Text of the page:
What makes a miracle? We decided to ask Bharata Wingham, a long-time student of A Course in Miracles and an experienced Laugha Yoga Teacher Trainer. In the following interview, Bharata shares his knowledge and understanding of A Course in Miracles, Yoga philosophy, forgiveness, and laughter.
What are all the ways in which A Course in Miracles aligns with Yoga philosophy?
According to Yoga philosophy, the outward forms of the world are maya, or illusion, meaning that they are not real, that is, not Absolute Reality. The world appears to be real; we can say it is “relatively” real. But, to get on in this world of illusion we must act as if it is. One form of Yoga is Jnana Yoga, and a facet of that is Advaita Yoga. Advaita is the philosophy of non-dualism, and the Course also teaches that reality is non-dual.
Yoga also means union, bonding, or coupling. Yoga and the Course both deal a lot with relationships: relationship with others, God, the environment, or whatever we feel separate from or different from. In Yoga, we develop the means to bring the two together. We work to join our unlimited Self with the limited Self—usually we may not feel very connected to God.
Yoga is a broad term. You can classify almost any spiritual teaching that takes us to our true selves as Yoga. So I say the Course is a Christian form of Yoga.
You have mentioned non-dualism, reality, and perception in regards to the Course. What is the role of truth and illusion in A Course in Miracles?
The Course describes truth and illusion as two different levels, you might say. Level 1 is the non-dualistic level of reality in which all is one and God is the only truth. Level 2 is this world; it is the dualistic, illusory world of perception in which we may at times feel separate from everything and everyone and experience ourselves as the individual ego.
You have stated that “The Forgiveness Principle” is a crucial aspect of the path of Yoga and the Course. Can you explain how forgiveness is taught in the Course?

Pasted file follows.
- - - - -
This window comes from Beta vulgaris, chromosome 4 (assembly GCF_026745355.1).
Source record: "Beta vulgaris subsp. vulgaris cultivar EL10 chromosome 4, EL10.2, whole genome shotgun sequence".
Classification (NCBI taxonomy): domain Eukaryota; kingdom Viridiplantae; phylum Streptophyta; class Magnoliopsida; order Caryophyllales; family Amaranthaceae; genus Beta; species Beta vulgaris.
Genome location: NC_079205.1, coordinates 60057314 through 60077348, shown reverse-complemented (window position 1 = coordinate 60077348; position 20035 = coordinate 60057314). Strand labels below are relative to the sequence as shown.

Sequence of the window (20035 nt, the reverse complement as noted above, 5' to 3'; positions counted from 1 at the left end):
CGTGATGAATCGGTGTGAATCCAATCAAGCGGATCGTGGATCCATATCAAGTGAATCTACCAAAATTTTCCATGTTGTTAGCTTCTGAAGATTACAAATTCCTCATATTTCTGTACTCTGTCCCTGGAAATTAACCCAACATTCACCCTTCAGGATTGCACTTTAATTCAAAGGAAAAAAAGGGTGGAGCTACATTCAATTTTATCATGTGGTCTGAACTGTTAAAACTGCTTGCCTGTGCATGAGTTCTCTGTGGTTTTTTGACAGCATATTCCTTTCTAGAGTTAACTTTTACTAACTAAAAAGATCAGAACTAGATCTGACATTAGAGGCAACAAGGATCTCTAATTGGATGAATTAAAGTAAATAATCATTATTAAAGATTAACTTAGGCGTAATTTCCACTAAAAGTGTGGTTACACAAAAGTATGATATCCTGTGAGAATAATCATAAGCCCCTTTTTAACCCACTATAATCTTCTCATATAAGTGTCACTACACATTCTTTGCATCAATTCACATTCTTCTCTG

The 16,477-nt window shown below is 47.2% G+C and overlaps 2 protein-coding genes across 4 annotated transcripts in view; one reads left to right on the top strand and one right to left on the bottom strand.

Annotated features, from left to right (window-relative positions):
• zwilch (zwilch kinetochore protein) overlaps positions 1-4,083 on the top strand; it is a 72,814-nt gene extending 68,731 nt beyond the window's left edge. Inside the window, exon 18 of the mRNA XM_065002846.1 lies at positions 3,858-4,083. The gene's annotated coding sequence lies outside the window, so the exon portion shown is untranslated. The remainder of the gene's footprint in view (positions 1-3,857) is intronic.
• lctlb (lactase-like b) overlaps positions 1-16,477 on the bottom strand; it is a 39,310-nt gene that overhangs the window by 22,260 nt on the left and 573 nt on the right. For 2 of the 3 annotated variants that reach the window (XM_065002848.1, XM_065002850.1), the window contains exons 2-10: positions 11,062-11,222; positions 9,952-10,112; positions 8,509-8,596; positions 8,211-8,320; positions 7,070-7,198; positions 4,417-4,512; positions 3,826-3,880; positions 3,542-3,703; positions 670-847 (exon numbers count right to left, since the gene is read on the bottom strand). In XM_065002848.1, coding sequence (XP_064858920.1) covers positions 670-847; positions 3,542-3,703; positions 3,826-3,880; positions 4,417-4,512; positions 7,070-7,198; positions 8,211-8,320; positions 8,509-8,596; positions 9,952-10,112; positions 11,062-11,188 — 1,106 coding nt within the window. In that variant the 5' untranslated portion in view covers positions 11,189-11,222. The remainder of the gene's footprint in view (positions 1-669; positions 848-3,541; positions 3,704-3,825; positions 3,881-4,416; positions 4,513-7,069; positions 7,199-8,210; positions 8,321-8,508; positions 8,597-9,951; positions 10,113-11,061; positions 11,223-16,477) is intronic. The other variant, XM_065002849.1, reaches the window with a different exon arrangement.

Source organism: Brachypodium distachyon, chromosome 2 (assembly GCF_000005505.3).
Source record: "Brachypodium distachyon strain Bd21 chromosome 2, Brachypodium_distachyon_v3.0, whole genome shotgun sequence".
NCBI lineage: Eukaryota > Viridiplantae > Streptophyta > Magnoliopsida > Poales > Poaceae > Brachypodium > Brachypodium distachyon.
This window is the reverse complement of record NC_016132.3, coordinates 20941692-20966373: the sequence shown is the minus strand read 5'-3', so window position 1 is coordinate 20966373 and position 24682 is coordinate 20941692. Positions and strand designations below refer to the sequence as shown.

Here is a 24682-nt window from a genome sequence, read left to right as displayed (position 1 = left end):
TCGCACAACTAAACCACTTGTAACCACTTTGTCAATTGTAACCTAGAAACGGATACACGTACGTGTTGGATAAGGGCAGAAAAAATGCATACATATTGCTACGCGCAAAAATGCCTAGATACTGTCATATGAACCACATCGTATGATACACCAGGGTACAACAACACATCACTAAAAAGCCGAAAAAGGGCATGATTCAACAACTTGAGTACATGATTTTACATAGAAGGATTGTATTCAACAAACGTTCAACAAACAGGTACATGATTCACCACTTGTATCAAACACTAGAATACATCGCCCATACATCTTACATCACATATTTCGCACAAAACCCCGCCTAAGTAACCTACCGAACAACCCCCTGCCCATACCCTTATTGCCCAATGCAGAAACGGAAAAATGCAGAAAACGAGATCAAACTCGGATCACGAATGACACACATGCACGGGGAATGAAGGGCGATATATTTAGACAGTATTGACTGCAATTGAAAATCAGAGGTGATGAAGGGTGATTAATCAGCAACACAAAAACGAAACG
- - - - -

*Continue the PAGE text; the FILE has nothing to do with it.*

The understanding of truth and illusion (non-dualism and dualism) is what the forgiveness principle is based upon. The Course teaches radical forgiveness. It states that whenever we feel wronged, unjustly treated, or victimized, it is only a misperception. -We feel it is real on this everyday level. –It seems to have really happened at the level of dualism and perception, but the Course teaches you to ask yourself questions about the experience. The Course never asks us to deny the experience we are having, only to examine it closely with the help of our Inner Guide, the Holy Spirit.
At Level One, the ultimate level of oneness, how could anyone harm you? In that level you are not separate. Harm is only possible in a dual state. If I see someone or something as separate from myself, then opposites come into dance-play. -In the dance-play I can harm or help something that is other than myself. Shadows and illusions fight. Truth doesn’t oppose or fight.
God created us in truth as invulnerable and unable to be harmed by anything. Even we cannot hurt ourselves. That’s not to say our body and feelings can’t be hurt–we still seem to live in the dualistic world. But when we forgive and we let go of guilt in ourselves and stop projecting it on others, we see everyone joined as One. Unity enters my awareness. When I remember that, I don’t see someone else as a separate ego—I see that in forgiving them I’m not actually forgiving only them– I’m forgiving myself as well.
So radical forgiveness is looking through that lens of non-dualism and practicing forgiveness, no matter how hard it may be. It is the practice of accepting it, feeling it, looking through it, and experiencing it until duality dissolves and you see truth: in illusion it happened, in reality, it never did.
You are a long-time teacher of Laugha Yoga. Are there any similarities between Laugha Yoga and A Course in Miracles?
The Course got me focused on laughter long before I got involved in laughter Yoga. When I first started with the Course, I noticed there were some direct quotes about laughter. One of the most powerful ones is: “The world will end in laughter.”
What this means is that the world of illusion will end when I can see the humor, the cosmic, karmic joke (karmedy, as I like to call it) of it all. When I can see through the illusion and see to what is really going on, I laugh. Something releases in me that allows me to breathe and relax again; then I am able to fully accept myself and whatever else goes on around me.
When we’re in a non-laughing place, it is because we cannot see through the illusion. There is nothing funny there; there is harm, separateness, and judgment. We can get caught up in chronic seriousness—we must learn to take the ego lightly. The part of us that we identify with is a total abstraction. The Course calls it, “ego;” it’s the “Self” that we think about. It has no reality except the reality that we give to it. If we stop making it up and thinking about it, it disappears. The ego is just an invention of our thoughts.
Thank you for all that you’ve shared, Bharata. What is one thing you would like to leave us with?
Our last freedom is choice. We can choose ego–the world of duality, perception, and illusion–or we can choose the Holy Spirit, Jesus, and love. At that level we are truly free.